But Perseus watched over his mother and the king therefore did not dare to take Danaeus by force. One day Polydektes invited Perseus to his court. During a meal he asked for a suitable gift for the king. Perseus replied: "If you, O king, would ask, I would bring you the head of the terrible Gorgon Medusa!"
Here, the king saw his chance to get rid of the troublesome young man and ordered Perseus to bring him the head of the Gorgon. And so Perseus set out to find the Gorgon Medusa.

Perseus and the Head of the Gorgons

When Perseus grew up, his stepfather persuaded him to go out in action and do something big. The brave young man showed himself willing, and soon they agreed that Perseus should cut off the terrible head of Medusa and bring it to the king at Seriphos. Perseus set out and, under the guidance of the gods, came to the far-off region where Phorkys (old sea god), the father of many horrible monsters, lived. Here he first met three of his daughters, the Greens or Greys. They were grey-haired from birth, and all three of them together had only one eye and one tooth, which they lent each other in turn for use. They also stank terribly. Perseus asked them where he could find the Gorgons but they would not tell him. So Perseus resorted to a ruse and took away their eye and tooth. When they begged him to give them back the most indispensable things, he only agreed to give them back on condition that they show him the way. Then he gave them back the eye, the tooth he threw into the lake. The grasses had to dive in the lake for the tooth and were finally washed.

Sir Edward Burne-Jones: The Arming of Perseus, Southamton Art Gallery

The nymphs who lived by the lake were very happy that the stench had come to an end and gave him winged shoes, a push bag (deep pocket, shoulder bag) and a (camouflage) helmet. Those who wore them were able to fly wherever they wanted, saw whom they wanted, and were not seen by anyone.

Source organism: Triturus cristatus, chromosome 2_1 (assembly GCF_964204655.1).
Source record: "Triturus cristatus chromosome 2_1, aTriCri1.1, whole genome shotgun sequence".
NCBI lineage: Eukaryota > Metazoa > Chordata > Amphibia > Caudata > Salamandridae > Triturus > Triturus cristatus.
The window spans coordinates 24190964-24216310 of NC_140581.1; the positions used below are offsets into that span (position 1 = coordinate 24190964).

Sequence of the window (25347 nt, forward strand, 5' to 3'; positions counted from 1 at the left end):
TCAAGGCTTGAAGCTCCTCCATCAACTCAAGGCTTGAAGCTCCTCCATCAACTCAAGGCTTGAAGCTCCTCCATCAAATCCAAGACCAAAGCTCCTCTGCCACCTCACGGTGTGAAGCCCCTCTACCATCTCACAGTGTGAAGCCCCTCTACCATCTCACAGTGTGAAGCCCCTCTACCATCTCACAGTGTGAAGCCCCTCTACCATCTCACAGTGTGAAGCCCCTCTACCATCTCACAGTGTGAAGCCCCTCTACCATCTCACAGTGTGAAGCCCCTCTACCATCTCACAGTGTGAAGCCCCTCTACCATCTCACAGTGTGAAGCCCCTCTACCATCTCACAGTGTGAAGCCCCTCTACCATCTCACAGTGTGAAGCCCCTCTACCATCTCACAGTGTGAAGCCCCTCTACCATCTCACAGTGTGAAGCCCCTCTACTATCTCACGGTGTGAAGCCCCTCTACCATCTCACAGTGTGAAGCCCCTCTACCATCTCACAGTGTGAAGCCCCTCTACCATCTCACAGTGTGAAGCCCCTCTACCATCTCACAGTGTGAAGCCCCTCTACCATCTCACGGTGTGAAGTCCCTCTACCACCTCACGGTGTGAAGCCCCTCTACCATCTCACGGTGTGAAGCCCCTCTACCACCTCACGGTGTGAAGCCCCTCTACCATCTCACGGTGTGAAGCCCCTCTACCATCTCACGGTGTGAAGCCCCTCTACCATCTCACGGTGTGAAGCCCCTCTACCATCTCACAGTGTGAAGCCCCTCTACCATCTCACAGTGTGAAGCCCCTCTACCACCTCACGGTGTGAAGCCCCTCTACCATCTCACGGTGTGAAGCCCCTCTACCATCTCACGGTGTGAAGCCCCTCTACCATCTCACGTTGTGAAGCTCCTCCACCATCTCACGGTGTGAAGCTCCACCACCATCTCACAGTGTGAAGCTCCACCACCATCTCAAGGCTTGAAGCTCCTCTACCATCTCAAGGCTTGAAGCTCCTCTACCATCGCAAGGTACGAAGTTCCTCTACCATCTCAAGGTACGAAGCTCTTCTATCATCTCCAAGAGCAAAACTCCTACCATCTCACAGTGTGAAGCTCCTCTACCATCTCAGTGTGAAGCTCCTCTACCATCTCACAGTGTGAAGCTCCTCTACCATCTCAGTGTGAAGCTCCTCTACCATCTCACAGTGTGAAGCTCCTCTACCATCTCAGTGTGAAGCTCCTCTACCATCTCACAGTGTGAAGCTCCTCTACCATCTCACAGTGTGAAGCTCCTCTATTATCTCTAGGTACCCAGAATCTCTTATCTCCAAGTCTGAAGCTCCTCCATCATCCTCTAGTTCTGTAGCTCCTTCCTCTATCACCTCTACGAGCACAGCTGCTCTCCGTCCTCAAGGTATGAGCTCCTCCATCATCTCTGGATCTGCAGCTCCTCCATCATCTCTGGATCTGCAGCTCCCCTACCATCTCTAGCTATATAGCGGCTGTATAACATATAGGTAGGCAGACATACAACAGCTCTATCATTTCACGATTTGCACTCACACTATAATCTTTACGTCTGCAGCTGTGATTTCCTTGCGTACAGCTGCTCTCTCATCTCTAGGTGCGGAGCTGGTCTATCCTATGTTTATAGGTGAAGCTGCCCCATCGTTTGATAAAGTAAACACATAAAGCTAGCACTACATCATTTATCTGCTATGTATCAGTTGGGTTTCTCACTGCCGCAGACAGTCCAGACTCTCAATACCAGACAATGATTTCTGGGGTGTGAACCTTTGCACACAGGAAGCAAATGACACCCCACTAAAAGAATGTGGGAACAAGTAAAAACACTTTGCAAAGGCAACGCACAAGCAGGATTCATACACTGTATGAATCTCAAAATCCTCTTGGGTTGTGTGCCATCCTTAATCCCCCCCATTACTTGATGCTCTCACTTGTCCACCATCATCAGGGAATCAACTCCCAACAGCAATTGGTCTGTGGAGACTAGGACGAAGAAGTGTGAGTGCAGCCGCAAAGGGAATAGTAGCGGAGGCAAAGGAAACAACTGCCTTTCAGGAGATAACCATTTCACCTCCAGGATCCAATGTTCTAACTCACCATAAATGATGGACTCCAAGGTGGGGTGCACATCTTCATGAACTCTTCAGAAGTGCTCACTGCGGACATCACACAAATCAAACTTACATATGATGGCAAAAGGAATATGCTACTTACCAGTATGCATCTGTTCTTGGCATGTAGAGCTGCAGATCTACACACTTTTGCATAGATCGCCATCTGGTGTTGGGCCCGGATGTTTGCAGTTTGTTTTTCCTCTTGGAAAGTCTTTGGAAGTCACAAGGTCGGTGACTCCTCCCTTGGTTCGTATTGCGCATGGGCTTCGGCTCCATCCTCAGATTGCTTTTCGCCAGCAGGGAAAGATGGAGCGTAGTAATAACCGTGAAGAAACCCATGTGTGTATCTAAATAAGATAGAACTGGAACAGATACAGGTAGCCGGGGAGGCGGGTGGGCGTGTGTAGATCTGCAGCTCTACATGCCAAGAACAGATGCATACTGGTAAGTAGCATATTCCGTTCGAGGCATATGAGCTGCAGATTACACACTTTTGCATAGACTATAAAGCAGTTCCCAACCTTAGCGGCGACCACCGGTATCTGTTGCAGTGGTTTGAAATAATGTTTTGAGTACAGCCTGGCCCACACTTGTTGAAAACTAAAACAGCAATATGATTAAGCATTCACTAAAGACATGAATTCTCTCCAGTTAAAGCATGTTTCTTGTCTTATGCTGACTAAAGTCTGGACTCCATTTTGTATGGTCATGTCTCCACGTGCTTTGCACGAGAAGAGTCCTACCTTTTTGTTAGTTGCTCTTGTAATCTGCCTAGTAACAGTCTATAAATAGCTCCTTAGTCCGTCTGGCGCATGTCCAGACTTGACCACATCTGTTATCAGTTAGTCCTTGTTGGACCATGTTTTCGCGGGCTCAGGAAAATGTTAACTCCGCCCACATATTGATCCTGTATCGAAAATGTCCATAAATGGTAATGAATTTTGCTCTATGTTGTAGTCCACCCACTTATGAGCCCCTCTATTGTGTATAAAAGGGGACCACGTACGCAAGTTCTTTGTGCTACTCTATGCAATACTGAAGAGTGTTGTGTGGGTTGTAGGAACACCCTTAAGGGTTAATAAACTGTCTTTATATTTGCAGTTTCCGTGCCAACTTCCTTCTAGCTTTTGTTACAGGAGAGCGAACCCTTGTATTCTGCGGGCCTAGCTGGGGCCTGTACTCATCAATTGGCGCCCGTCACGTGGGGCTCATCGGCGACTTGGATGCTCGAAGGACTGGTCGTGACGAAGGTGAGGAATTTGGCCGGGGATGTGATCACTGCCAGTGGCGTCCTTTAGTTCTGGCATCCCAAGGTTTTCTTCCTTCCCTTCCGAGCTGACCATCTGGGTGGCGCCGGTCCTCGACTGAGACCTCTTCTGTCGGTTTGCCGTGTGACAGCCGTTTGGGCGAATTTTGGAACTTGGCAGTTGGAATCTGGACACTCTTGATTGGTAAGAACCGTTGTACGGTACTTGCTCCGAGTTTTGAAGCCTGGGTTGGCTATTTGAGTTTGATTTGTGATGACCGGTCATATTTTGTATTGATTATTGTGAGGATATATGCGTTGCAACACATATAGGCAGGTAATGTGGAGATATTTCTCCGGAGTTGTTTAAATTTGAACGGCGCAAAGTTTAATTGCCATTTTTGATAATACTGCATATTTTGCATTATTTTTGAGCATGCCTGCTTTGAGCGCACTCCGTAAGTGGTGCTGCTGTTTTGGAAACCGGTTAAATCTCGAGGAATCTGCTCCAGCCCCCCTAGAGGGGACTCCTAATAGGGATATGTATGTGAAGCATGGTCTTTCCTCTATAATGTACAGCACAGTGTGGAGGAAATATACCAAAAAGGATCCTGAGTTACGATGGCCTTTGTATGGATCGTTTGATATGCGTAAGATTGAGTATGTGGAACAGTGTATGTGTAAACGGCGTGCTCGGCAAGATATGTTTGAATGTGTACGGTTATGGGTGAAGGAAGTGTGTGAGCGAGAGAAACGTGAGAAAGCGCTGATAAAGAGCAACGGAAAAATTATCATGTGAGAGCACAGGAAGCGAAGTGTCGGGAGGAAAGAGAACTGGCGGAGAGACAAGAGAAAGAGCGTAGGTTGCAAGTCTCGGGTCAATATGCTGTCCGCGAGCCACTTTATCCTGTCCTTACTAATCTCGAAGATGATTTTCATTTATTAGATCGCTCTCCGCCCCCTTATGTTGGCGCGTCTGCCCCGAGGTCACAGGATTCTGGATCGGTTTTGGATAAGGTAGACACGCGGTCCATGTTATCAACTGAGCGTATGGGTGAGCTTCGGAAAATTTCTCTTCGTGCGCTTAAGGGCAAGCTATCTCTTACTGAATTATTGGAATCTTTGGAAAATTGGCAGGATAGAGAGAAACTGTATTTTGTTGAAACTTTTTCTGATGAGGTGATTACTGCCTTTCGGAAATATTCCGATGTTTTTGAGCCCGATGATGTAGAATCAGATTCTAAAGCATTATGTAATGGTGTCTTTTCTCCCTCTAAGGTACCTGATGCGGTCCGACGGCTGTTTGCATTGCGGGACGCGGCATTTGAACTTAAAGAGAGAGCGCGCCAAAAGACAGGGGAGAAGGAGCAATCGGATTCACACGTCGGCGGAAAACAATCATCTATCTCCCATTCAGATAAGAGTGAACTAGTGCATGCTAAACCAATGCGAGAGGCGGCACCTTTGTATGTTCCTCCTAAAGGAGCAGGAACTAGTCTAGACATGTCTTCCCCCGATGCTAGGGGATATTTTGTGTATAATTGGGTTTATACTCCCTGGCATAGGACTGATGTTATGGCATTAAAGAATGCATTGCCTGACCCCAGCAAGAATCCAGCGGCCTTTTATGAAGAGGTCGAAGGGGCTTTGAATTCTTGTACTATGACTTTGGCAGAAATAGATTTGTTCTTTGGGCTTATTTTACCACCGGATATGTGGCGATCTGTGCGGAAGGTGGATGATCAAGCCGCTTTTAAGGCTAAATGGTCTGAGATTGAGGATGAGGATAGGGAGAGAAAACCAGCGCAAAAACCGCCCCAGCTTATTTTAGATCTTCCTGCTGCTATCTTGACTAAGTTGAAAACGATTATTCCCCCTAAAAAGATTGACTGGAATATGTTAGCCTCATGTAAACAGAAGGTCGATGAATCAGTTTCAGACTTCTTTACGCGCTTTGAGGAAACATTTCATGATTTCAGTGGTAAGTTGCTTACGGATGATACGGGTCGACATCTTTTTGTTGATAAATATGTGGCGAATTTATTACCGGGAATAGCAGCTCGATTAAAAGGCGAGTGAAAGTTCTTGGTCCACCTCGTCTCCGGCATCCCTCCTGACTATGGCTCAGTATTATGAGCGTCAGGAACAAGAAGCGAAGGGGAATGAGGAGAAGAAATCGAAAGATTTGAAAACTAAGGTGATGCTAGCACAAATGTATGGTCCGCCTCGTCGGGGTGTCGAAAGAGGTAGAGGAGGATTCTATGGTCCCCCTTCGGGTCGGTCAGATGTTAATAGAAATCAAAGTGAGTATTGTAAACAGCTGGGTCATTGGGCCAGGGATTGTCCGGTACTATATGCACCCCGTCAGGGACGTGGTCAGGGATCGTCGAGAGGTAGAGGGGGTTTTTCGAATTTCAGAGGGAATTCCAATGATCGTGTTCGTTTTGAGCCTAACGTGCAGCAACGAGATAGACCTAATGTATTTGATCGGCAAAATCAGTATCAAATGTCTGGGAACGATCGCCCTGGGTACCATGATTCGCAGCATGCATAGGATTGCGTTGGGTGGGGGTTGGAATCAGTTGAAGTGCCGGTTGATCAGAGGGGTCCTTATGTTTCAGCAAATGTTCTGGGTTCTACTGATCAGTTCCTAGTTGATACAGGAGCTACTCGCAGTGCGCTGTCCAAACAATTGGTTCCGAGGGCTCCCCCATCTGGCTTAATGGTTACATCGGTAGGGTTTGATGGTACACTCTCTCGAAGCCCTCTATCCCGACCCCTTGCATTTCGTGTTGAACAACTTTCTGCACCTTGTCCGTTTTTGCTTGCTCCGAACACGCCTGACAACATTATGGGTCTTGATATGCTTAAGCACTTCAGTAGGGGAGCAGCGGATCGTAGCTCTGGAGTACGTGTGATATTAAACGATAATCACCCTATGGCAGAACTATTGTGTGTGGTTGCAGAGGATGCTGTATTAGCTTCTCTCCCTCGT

In addition, he received an iron sword from Hermes and a shield from Pallas Athena. This shield was polished inside and shone like a mirror. So equipped he flew to the ocean, where the other three daughters of Phorky, the Gorgons, lived.

P. Paul Rubens: Perseus und Andromeda (Cutout), Hermitage

Perseus found the monsters asleep. Only one of them, Medusa, was mortal. The heads of the Gorgons were covered with dragon scales, covered with snakes instead of hair, they had big fangs like pigs, iron hands and golden wings with which they flew. Anyone who looked at them was turned to stone by this sight. Perseus knew that. That is why he stood before the sleeping ones with averted face and caught their triple image only in his shining iron shield. Thus he found the Gorge Medusa, Athena led his hand, and he cut off the head of the sleeping monster without danger. No sooner had this been accomplished than a winged steed, Pegasus, and a giant, Chrysaor, sprang from the fuselage. Both were creatures of Poseidon. Perseus now pushed the head of Medusa into the thrust bag and removed himself backwards as he had come.

Perseus und die Medusa, Statue in Schönbrunn
Perseus und Medusa, Wien Himmelpfortgasse